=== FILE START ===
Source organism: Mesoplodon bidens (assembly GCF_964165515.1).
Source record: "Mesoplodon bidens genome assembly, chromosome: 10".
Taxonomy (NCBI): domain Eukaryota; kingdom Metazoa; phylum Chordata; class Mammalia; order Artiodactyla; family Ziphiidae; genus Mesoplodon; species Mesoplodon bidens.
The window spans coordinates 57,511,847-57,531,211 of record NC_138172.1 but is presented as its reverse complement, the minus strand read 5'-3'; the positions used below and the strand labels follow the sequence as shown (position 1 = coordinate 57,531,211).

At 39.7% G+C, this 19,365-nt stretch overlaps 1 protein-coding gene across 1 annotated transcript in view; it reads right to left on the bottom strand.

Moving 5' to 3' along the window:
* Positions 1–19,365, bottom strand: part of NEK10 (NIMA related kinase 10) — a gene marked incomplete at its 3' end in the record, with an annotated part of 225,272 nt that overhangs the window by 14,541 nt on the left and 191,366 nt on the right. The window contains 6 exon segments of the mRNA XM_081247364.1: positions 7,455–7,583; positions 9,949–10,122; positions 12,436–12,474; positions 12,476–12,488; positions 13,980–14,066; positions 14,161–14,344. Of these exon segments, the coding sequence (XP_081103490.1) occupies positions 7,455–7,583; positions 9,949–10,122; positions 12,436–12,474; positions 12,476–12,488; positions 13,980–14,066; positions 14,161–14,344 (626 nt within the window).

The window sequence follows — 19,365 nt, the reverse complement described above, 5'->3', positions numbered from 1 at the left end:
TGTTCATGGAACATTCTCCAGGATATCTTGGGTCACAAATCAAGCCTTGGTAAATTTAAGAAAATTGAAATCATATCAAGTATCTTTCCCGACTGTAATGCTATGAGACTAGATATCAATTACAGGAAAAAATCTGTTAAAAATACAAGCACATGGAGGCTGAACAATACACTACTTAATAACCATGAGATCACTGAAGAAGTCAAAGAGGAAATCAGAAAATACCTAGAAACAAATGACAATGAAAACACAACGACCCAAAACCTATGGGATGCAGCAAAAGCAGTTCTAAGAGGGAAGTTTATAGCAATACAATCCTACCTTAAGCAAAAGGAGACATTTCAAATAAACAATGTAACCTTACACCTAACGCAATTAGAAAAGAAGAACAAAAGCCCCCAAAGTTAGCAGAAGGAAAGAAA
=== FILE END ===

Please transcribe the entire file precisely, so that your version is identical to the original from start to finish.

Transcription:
Source organism: Mesoplodon bidens (assembly GCF_964165515.1).
Source record: "Mesoplodon bidens genome assembly, chromosome: 10".
Taxonomy (NCBI): domain Eukaryota; kingdom Metazoa; phylum Chordata; class Mammalia; order Artiodactyla; family Ziphiidae; genus Mesoplodon; species Mesoplodon bidens.
The window spans coordinates 57,511,847-57,531,211 of record NC_138172.1 but is presented as its reverse complement, the minus strand read 5'-3'; the positions used below and the strand labels follow the sequence as shown (position 1 = coordinate 57,531,211).

At 39.7% G+C, this 19,365-nt stretch overlaps 1 protein-coding gene across 1 annotated transcript in view; it reads right to left on the bottom strand.

Moving 5' to 3' along the window:
* Positions 1–19,365, bottom strand: part of NEK10 (NIMA related kinase 10) — a gene marked incomplete at its 3' end in the record, with an annotated part of 225,272 nt that overhangs the window by 14,541 nt on the left and 191,366 nt on the right. The window contains 6 exon segments of the mRNA XM_081247364.1: positions 7,455–7,583; positions 9,949–10,122; positions 12,436–12,474; positions 12,476–12,488; positions 13,980–14,066; positions 14,161–14,344. Of these exon segments, the coding sequence (XP_081103490.1) occupies positions 7,455–7,583; positions 9,949–10,122; positions 12,436–12,474; positions 12,476–12,488; positions 13,980–14,066; positions 14,161–14,344 (626 nt within the window).

The window sequence follows — 19,365 nt, the reverse complement described above, 5'->3', positions numbered from 1 at the left end:
TGTTCATGGAACATTCTCCAGGATATCTTGGGTCACAAATCAAGCCTTGGTAAATTTAAGAAAATTGAAATCATATCAAGTATCTTTCCCGACTGTAATGCTATGAGACTAGATATCAATTACAGGAAAAAATCTGTTAAAAATACAAGCACATGGAGGCTGAACAATACACTACTTAATAACCATGAGATCACTGAAGAAGTCAAAGAGGAAATCAGAAAATACCTAGAAACAAATGACAATGAAAACACAACGACCCAAAACCTATGGGATGCAGCAAAAGCAGTTCTAAGAGGGAAGTTTATAGCAATACAATCCTACCTTAAGCAAAAGGAGACATTTCAAATAAACAATGTAACCTTACACCTAACGCAATTAGAAAAGAAGAACAAAAGCCCCCAAAGTTAGCAGAAGGAAAGAAA